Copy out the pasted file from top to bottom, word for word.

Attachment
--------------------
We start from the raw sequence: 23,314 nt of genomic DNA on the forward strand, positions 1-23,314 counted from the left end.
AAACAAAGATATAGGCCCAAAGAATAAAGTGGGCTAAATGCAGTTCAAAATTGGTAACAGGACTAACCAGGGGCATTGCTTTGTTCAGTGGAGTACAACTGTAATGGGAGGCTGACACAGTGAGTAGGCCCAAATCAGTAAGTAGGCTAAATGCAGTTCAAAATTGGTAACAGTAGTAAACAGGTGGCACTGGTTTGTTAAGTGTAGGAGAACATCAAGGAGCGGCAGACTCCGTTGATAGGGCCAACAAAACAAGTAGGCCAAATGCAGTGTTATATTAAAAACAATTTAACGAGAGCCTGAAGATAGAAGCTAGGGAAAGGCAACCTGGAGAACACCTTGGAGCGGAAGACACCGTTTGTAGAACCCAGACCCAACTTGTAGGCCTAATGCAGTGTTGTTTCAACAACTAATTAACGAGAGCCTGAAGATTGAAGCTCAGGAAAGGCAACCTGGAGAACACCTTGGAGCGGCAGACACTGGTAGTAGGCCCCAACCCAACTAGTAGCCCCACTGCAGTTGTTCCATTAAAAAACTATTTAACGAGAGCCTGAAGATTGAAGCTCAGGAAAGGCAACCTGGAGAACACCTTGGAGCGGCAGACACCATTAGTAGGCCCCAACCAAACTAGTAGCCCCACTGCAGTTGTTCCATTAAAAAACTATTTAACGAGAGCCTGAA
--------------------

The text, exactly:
We start from the raw sequence: 23,314 nt of genomic DNA on the forward strand, positions 1-23,314 counted from the left end.
AAACAAAGATATAGGCCCAAAGAATAAAGTGGGCTAAATGCAGTTCAAAATTGGTAACAGGACTAACCAGGGGCATTGCTTTGTTCAGTGGAGTACAACTGTAATGGGAGGCTGACACAGTGAGTAGGCCCAAATCAGTAAGTAGGCTAAATGCAGTTCAAAATTGGTAACAGTAGTAAACAGGTGGCACTGGTTTGTTAAGTGTAGGAGAACATCAAGGAGCGGCAGACTCCGTTGATAGGGCCAACAAAACAAGTAGGCCAAATGCAGTGTTATATTAAAAACAATTTAACGAGAGCCTGAAGATAGAAGCTAGGGAAAGGCAACCTGGAGAACACCTTGGAGCGGAAGACACCGTTTGTAGAACCCAGACCCAACTTGTAGGCCTAATGCAGTGTTGTTTCAACAACTAATTAACGAGAGCCTGAAGATTGAAGCTCAGGAAAGGCAACCTGGAGAACACCTTGGAGCGGCAGACACTGGTAGTAGGCCCCAACCCAACTAGTAGCCCCACTGCAGTTGTTCCATTAAAAAACTATTTAACGAGAGCCTGAAGATTGAAGCTCAGGAAAGGCAACCTGGAGAACACCTTGGAGCGGCAGACACCATTAGTAGGCCCCAACCAAACTAGTAGCCCCACTGCAGTTGTTCCATTAAAAAACTATTTAACGAGAGCCTGAA